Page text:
November 14, 2023 - A coal mine bought by a former Wall Street banker over a decade ago contains rare earth elements that could be worth tens of billions of dollars.
In 2011, Randall Atkins, a former Wall Street banker, bought a coal mine outside of Sheridan, Wyoming. Originally, the plan was to sell coal to power plants.
However, in collaboration with the DOE’s National Energy Technology Laboratory and geologists at Weir International, Inc., Atkins’ company, Ramaco Resources, discovered the mine contained abundant rare earth elements.
Because of this, the mine is worth an estimated $37bn – significantly more than the $2m Atkins bought it for.
Ramaco said it could start operations this year, making it one of two rare earth mines currently operating in the country.
What Are Rare Earth Elements and Why Do Domestic Supplies Need to be Established?
Neodymium, praseodymium, and dysprosium are just a few of the rare earth elements found in Atkins’ Brook Coal Mine, according to Ramaco.
Sitting in the middle of the periodic table, these metals possess properties like fluorescence, magnetism, and conductivity. Just 17 of the total 118 elements in the periodic table are considered REEs.
From 2018 to 2021, about 74% of REEs in the US were imported from China; however, these imports are costly.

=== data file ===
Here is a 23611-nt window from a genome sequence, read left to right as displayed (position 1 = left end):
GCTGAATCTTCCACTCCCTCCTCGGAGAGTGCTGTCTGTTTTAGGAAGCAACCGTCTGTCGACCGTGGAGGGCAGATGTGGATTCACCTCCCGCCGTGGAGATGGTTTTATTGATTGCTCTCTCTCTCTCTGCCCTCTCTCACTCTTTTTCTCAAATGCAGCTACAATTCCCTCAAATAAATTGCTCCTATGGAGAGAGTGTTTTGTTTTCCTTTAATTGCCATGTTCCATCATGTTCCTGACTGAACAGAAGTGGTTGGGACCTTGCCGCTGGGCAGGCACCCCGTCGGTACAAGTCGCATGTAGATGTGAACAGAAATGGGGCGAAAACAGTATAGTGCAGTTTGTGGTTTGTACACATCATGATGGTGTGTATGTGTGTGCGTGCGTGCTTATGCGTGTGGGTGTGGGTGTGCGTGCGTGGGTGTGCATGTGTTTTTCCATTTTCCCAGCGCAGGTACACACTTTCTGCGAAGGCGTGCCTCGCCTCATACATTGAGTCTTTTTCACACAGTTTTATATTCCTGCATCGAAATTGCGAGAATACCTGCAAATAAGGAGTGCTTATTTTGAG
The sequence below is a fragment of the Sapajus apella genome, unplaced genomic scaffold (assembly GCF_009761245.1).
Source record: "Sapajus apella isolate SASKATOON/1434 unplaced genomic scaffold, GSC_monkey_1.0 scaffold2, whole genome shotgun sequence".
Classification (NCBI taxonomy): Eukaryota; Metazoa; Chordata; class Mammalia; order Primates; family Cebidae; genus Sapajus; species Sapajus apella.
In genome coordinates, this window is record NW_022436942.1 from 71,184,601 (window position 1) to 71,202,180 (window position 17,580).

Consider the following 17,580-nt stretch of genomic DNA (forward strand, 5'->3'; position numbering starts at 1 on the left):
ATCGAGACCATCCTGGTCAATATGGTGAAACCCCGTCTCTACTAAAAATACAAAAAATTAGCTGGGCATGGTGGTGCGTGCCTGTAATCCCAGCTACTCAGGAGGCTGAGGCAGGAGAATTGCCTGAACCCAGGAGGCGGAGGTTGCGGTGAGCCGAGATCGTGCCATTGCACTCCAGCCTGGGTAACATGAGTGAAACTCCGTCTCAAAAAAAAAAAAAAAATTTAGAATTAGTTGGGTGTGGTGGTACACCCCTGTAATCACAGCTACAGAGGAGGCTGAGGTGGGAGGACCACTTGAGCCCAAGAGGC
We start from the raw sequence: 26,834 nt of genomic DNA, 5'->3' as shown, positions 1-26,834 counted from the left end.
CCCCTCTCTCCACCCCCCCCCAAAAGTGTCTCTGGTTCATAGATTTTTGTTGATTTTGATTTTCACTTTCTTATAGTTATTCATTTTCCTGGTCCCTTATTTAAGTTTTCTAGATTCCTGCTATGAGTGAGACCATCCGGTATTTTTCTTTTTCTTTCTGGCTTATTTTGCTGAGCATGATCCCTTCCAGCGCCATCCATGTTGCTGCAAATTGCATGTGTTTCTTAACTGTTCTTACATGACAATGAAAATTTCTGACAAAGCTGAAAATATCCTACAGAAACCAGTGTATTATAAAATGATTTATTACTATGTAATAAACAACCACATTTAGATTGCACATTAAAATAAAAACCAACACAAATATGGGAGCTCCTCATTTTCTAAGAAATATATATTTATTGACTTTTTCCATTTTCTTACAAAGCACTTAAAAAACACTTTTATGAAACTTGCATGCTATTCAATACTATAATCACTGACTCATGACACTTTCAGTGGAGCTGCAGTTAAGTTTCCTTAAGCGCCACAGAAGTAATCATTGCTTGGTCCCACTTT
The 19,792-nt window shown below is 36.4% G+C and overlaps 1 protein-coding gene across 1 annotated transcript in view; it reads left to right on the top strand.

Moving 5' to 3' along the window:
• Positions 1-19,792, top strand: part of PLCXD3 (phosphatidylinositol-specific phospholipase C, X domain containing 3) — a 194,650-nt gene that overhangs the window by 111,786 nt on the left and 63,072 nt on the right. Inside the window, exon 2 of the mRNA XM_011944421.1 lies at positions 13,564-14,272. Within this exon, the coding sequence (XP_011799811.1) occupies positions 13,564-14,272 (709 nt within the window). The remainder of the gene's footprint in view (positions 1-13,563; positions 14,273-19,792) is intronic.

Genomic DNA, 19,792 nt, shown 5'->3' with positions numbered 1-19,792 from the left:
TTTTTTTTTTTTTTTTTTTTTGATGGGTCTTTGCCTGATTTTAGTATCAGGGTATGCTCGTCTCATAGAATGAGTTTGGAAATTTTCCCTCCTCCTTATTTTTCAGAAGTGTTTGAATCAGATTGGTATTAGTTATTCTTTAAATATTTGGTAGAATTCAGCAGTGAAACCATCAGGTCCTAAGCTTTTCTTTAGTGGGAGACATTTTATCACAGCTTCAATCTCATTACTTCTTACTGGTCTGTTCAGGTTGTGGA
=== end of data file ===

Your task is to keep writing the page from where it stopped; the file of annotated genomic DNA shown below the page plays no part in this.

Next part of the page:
That’s why the US Government is pushing to mine for rare earth elements at home instead of relying on imports. Earlier this year, the White House announced it plans to invest $32m in domestic rare earth and other mineral projects.
What Have Critics Said About the Unconventional Brook Coal Mine?
Often, REEs are found mixed with other elements, including some radioactive ones. Separating and purifying them is intensive and creates waste that can harm the environment.
For example, rare earth deposits can occur in cobalt and other minerals. “These substances have to be cracked, crushed, and ground before you can ever even begin the processing,” Atkins explained.
The Brook Mine is considered an unconventional deposit because the rare earth elements are in and around the coal, closer to the surface.
According to Atkins, this is supposed to make extracting them less expensive and won’t require the use of caustic acids.
However, residents were worried about how the coal mine’s presence might affect air and water quality back when it was bought ten years ago.
With plans for the mine shifting to rare earth elements, it appears concerns are still arising, so it’s crucial for Ramaco to ensure these metals are mined sustainably when operations begin.